Coming Attractions

From the Misfits to ‘The Lucky Ones’

Recommended activities for the coming weeks


With theater slowly coming back to life, many companies are finding themselves taking a different approach to staging shows. Misfits Theater Company started bringing stories back in the late summer with a personal approach, and now are embracing a truly unique (and fun) new stage — Deviant Spirits Distillery in Boulder.

“Our first show post-pandemic was “Reach,” a two-person show taking place post Hurricane Katrina, and it was performed in late August in my backyard,” said Emily Tuckman, actor and producer of the theater company. “We have shifted gears from performing in traditional theater spaces (or fully indoor spaces) to outdoor, and partially open air, venues for the safety of both our actors and our patrons.”

The company’s latest show, Lia Romeo’s “The Lucky Ones,” is running at Deviant Spirits, 2480 49th St. E in Boulder, from May 15 through May 31. Performances are at 8 p.m. on Saturday, Sunday and Monday. Included in the ticket price is one to two cocktails.

Directed by Debe Hultgren and featuring Tuckman, Damon Guerrasio and Shannon Altner, this is the show’s West Coast premiere. It’s about best friends Vanessa and Janie and explores how they deal with a devastating illness.

We chatted with Tuckman about the show and getting theater back on its feet.

Interview edited for brevity and clarity.

• How did you get connected with Lia Romeo, and what made you decide this was the show you wanted to put on?

Lia Romeo’s agent, Samara Harris, went to summer camp with me close to 30 years ago. We reconnected during the pandemic and she told me Lia had just moved back to Boulder. I read all of her work and fell in love with this play.

• What do you hope people who see the show come away with?

I hope people leave the performance re-connected with the community; I hope they feel transported, connected, and alive. And I hope we motivate other artists to create safely in our community as well.

We know that it’s a bit scary to re-enter society, even once vaccinated, after so much time away. We want to assure people that we are taking every precaution ... and we are ensuring that audience members are masked and socially distanced, except for sitting with those they arrive with. All of our actors and front of house are fully vaccinated.

• What does it mean to you to have live theater back, even if it’s in a different way than normal?

For me, it means everything. I think those of us in the theater know that it is a lifeline in terms of our creative energy, our connection with others, and the emotional fulfillment performing gives us. As an audience member, going to the theater transports us into another world; it is an escape we all desperately need right now. And to me it is worth any amount of money, and added work in terms of safety precautions, to make that happen.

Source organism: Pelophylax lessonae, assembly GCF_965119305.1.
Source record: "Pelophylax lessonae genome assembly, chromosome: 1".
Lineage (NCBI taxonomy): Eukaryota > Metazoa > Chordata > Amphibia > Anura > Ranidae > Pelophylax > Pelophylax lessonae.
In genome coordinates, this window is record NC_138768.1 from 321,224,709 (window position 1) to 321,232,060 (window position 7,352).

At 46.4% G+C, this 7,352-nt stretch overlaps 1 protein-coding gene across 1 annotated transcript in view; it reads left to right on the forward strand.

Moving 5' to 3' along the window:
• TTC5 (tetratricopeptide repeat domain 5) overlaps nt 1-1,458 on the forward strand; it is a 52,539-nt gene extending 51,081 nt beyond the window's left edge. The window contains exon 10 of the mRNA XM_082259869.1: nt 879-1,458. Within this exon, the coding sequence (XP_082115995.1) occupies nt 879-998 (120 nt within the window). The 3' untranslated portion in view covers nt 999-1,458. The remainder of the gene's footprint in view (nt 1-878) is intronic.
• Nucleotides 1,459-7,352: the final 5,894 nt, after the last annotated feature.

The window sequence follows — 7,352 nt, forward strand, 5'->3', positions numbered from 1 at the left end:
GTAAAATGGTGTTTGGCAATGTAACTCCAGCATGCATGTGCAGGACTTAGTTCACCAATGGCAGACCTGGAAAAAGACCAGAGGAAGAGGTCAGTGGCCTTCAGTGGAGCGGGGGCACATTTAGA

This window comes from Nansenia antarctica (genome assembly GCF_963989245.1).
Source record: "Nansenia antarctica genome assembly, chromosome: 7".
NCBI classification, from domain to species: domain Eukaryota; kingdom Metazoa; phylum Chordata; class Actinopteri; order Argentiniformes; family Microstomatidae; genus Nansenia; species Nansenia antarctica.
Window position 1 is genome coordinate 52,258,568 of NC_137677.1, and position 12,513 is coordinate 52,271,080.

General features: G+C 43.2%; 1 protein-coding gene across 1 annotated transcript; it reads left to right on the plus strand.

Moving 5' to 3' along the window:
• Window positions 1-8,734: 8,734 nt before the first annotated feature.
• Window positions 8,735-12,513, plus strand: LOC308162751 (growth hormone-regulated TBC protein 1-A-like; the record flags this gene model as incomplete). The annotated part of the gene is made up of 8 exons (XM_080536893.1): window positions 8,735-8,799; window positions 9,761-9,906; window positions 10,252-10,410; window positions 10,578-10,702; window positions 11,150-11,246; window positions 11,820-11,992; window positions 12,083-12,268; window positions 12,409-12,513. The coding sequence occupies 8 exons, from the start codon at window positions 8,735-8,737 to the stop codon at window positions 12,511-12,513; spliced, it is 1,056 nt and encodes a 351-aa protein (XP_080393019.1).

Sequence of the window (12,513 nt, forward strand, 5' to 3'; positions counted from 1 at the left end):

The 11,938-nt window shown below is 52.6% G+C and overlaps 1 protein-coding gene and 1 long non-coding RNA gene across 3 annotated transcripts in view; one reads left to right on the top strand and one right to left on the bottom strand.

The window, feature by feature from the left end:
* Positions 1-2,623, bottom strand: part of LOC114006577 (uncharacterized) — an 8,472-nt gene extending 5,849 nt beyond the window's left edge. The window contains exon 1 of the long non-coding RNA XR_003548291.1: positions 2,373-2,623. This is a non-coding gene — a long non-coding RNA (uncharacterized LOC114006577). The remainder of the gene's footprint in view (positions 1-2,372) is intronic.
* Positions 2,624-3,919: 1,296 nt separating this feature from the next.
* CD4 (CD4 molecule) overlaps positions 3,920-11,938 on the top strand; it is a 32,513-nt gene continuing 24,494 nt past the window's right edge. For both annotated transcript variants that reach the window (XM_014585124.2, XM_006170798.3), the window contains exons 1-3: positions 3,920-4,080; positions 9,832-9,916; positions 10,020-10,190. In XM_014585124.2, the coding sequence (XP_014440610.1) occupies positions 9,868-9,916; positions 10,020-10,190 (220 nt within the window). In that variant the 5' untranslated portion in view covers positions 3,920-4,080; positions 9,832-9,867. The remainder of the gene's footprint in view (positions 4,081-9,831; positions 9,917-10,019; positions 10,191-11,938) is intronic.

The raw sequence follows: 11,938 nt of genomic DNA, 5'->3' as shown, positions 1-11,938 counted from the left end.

Get tickets for the show at


Go hunting for history at Heritage Lakewood Belmar Park

Lakewood’s Historic Preservation Commission is hosting a virtual or in-person self-guided scavenger hunt for all of May (Historic Preservation Month) that encourages participants to seek out unique architectural elements and historic structures found at Heritage Lakewood Belmar Park.

Created in partnership with the park, those who complete their scavenger hunt form will be entered to win a prize. The form can be found online or at the Visitor Center in Heritage Lakewood, 801 S. Yarrow St., on Fridays and Saturdays in May between 10 a.m. and 4 p.m. Completed forms can be dropped off at the Visitor Center during these times as well.

Learn more at


Clarke’s Concert of the Week — ‘Broadway Yesterday and Today’

The Denver Center for the Performing Arts is bringing back live music in a delightfully intimate approach with its open-air outdoor cabaret concerts under the glass at the complex. At 6 p.m. on Saturday, May 15 and Sunday, May 16, local married performers Marco Robinson and Adriane Leigh Robinson will be performing “Broadway Yesterday and Today,” accompanied by a string quartet from the Colorado Symphony


Tickets are sold by table with the option of two to four seats per table. A limited number of individual tickets will also be available. Visit for a ticket.


Streaming style — ‘Pose’

Nearly a year ago I wrote about FX’s “Pose,” the series that focuses on the Black and Latino trans, gay and gender-nonconforming ballroom scene of New York City in the 1980s and 90s. At the time I wrote, “In a single episode, ‘Pose’ can shatter and dazzle you with the creative power of the human spirit. It really is that good.”

As the show enters its third (and sadly, final) season, I’m pleased to say it’s held onto all of its power to devastate and thrill. The cast is uniformly spectacular and the talent behind the scenes is just as remarkable


“Pose” is easily one of the bets shows of this century, and you can catch the first two seasons on Netflix and the final on FX. Don’t miss it.


Clarke Reader’s column on culture apears on a weekly basis. He can be reached at

Clarke Reader, Coming Attractions, arts, theater, Boulder, Misfits Theater Company, Deviant Spirits Distillery, Emily Tuckman, The Lucky Ones, Debe Hultgren, Damon Guerrasio, Shannon Altner, Lia Romeo, COVID-19, Lakewood, Heritage Lakewood Belmar Park, history, Historic Preservation Month, DCPA, Denver, Broadway Yesterday and Today, Colorado Symphony, Denver Center for the Performing Arts, Marco Robinson, Adriane Leigh Robinson, television, FX, Pose, trans, Netflix


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